A fresh approach to the system of regulation for farmers and other land managers in England is required post EU-exit to maintain and improve environmental standards. A new delivery model should aim to build a more collaborative and long-term relationship with farmers, strengthen compliance and be adequately funded.
Phone: +44 (0)20 7799 2244
- European strategies for the environment including agriculture,
- climate and natural resources
David's background is in philosophy and economics. He joined the Institute in the mid-1980s to establish a programme of work on agricultural and rural environmental issues. He became Deputy Director in 1992, Director in 1998 and active Senior Fellow in 2016. As well as being an authority on European agricultural policy and the environment, David's specialist areas include EU strategies for climate, natural resources, and public investment. He has an active interest in sustainable development and the growing implications of building a bio-economy. Current external commitments include membership of the Commission's high-level group on the competitiveness of the car industry in Europe. Please contact David's personal assistant via the email address above.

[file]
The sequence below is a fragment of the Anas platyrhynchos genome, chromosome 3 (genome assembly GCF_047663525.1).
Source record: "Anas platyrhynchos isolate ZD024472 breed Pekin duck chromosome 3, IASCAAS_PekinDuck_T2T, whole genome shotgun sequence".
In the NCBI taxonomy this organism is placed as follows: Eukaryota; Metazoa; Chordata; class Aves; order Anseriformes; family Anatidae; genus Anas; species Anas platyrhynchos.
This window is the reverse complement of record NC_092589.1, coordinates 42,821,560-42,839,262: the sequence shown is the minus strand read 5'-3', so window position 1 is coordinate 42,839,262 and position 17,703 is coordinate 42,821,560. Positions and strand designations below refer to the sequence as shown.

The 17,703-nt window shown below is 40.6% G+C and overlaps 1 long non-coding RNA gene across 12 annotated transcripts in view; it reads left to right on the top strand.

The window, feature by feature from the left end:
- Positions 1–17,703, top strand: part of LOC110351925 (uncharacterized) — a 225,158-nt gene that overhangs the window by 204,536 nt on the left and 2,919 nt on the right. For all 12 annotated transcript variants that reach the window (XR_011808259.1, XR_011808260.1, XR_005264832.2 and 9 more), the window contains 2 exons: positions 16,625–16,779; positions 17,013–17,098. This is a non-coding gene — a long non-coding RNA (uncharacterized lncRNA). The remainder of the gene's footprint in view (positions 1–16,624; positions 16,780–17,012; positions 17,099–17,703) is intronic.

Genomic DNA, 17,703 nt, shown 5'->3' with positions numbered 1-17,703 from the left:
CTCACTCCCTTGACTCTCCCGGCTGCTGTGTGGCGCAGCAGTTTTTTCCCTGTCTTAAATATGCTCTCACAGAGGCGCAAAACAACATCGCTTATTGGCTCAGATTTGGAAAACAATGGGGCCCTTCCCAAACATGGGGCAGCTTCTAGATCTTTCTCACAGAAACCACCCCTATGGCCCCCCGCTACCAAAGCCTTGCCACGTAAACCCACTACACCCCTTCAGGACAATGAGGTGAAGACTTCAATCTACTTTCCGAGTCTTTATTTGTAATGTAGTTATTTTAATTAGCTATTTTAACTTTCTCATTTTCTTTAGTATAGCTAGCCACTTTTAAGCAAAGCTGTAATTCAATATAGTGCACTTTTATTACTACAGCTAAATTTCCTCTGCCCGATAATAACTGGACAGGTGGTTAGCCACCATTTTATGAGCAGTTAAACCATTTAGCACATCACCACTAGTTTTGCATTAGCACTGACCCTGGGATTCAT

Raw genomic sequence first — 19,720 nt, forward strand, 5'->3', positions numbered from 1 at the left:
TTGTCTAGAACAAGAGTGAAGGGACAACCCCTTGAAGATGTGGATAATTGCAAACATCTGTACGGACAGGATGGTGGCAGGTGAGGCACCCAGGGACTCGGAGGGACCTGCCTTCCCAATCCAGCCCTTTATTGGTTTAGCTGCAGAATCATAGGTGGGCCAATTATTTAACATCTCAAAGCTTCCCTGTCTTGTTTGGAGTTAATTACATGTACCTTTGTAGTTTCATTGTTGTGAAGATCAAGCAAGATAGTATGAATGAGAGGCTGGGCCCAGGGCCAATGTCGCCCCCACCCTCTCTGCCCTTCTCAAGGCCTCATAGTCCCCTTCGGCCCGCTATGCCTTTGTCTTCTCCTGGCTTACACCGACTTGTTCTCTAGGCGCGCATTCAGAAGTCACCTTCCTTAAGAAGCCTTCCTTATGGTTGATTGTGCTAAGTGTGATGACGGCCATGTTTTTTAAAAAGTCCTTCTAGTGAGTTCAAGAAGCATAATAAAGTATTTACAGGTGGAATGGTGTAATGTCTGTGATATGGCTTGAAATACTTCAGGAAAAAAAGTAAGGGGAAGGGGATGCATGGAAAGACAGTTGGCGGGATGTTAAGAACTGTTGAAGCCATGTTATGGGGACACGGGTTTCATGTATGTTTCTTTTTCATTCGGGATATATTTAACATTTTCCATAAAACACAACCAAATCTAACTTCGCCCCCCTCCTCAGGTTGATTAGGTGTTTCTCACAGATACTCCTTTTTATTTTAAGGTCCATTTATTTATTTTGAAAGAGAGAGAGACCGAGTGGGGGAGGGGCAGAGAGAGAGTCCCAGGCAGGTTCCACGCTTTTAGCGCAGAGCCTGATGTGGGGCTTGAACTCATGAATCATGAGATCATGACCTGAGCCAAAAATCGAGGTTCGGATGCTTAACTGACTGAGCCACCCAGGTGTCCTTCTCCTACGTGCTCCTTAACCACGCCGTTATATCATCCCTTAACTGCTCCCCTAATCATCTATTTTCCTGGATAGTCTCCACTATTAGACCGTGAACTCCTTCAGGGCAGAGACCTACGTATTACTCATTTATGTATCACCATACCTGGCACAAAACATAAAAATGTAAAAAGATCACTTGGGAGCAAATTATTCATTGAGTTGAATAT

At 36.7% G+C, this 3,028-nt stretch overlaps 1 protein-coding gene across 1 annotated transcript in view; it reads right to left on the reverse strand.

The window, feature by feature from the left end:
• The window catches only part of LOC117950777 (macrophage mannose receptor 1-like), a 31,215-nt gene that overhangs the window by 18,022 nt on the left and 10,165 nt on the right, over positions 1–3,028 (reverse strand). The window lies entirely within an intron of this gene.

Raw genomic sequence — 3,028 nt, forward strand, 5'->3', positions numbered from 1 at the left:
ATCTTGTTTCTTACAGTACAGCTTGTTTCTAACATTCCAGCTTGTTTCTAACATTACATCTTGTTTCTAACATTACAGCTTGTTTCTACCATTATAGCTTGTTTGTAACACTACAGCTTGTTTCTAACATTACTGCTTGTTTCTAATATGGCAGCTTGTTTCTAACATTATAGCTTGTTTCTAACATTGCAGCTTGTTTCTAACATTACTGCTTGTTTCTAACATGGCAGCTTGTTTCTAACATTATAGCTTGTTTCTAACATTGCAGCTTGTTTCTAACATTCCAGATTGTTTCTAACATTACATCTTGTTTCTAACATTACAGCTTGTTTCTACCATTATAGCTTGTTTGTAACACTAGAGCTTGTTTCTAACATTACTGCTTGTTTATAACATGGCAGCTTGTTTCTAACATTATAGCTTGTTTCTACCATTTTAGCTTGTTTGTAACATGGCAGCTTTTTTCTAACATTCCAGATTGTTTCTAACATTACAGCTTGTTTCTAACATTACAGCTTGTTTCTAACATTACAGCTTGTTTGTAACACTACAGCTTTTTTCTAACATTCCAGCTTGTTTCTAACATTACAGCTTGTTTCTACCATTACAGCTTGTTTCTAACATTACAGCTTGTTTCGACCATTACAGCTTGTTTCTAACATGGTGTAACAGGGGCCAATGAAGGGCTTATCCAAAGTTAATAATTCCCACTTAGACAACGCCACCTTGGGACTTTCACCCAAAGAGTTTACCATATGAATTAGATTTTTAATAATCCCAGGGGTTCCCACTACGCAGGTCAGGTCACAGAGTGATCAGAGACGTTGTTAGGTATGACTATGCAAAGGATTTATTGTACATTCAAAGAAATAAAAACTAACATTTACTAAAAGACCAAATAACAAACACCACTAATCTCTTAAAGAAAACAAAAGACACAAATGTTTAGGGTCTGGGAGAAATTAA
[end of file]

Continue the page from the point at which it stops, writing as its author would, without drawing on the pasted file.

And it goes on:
As the UK prepares to leave the EU, the future agricultural policy frameworks in the four administrations of England, Northern Ireland, Scotland and Wales are starting to take shape. This briefing provides an overview of the current state of play, focussing on their environmental aspects and ambitions.
The EU has some of the highest levels of human development in the world. No member state, however, is currently guaranteeing the well-being of its citizens while also staying within planetary boundaries.
Europe’s ability to maintain and enhance its prosperity for generations to come requires a hard look at the nature of growth and the changes that would be required to achieve sustainability in line with the SDGs.
In light of planetary boundaries, the ways that we consume today are not sustainable.